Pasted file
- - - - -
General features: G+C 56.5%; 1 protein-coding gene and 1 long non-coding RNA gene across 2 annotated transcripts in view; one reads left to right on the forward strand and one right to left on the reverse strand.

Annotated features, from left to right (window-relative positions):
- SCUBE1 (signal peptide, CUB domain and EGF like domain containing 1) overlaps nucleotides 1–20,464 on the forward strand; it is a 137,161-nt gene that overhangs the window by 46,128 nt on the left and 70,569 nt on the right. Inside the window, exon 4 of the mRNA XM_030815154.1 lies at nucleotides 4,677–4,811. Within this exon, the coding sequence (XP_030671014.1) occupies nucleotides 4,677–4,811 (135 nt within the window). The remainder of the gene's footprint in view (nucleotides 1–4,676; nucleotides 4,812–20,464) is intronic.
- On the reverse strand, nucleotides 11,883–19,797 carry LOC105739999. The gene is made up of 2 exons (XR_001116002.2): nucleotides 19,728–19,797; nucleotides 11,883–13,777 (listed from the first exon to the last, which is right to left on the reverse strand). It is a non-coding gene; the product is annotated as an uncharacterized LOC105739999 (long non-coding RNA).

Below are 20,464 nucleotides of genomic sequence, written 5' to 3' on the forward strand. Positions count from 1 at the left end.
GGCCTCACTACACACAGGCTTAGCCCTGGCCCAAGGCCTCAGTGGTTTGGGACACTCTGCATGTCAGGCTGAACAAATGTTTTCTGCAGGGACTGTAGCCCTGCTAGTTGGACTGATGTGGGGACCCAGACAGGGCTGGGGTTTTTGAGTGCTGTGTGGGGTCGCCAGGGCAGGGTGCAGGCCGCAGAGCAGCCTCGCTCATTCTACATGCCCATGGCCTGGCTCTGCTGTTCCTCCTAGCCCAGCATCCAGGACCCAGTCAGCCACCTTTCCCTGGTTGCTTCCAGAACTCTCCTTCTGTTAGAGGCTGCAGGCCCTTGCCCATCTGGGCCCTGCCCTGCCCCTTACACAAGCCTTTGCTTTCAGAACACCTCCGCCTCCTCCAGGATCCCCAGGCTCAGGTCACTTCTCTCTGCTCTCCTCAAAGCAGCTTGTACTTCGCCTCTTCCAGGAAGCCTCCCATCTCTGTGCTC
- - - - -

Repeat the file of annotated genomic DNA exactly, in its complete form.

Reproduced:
General features: G+C 56.5%; 1 protein-coding gene and 1 long non-coding RNA gene across 2 annotated transcripts in view; one reads left to right on the forward strand and one right to left on the reverse strand.

Annotated features, from left to right (window-relative positions):
- SCUBE1 (signal peptide, CUB domain and EGF like domain containing 1) overlaps nucleotides 1–20,464 on the forward strand; it is a 137,161-nt gene that overhangs the window by 46,128 nt on the left and 70,569 nt on the right. Inside the window, exon 4 of the mRNA XM_030815154.1 lies at nucleotides 4,677–4,811. Within this exon, the coding sequence (XP_030671014.1) occupies nucleotides 4,677–4,811 (135 nt within the window). The remainder of the gene's footprint in view (nucleotides 1–4,676; nucleotides 4,812–20,464) is intronic.
- On the reverse strand, nucleotides 11,883–19,797 carry LOC105739999. The gene is made up of 2 exons (XR_001116002.2): nucleotides 19,728–19,797; nucleotides 11,883–13,777 (listed from the first exon to the last, which is right to left on the reverse strand). It is a non-coding gene; the product is annotated as an uncharacterized LOC105739999 (long non-coding RNA).

Below are 20,464 nucleotides of genomic sequence, written 5' to 3' on the forward strand. Positions count from 1 at the left end.
GGCCTCACTACACACAGGCTTAGCCCTGGCCCAAGGCCTCAGTGGTTTGGGACACTCTGCATGTCAGGCTGAACAAATGTTTTCTGCAGGGACTGTAGCCCTGCTAGTTGGACTGATGTGGGGACCCAGACAGGGCTGGGGTTTTTGAGTGCTGTGTGGGGTCGCCAGGGCAGGGTGCAGGCCGCAGAGCAGCCTCGCTCATTCTACATGCCCATGGCCTGGCTCTGCTGTTCCTCCTAGCCCAGCATCCAGGACCCAGTCAGCCACCTTTCCCTGGTTGCTTCCAGAACTCTCCTTCTGTTAGAGGCTGCAGGCCCTTGCCCATCTGGGCCCTGCCCTGCCCCTTACACAAGCCTTTGCTTTCAGAACACCTCCGCCTCCTCCAGGATCCCCAGGCTCAGGTCACTTCTCTCTGCTCTCCTCAAAGCAGCTTGTACTTCGCCTCTTCCAGGAAGCCTCCCATCTCTGTGCTC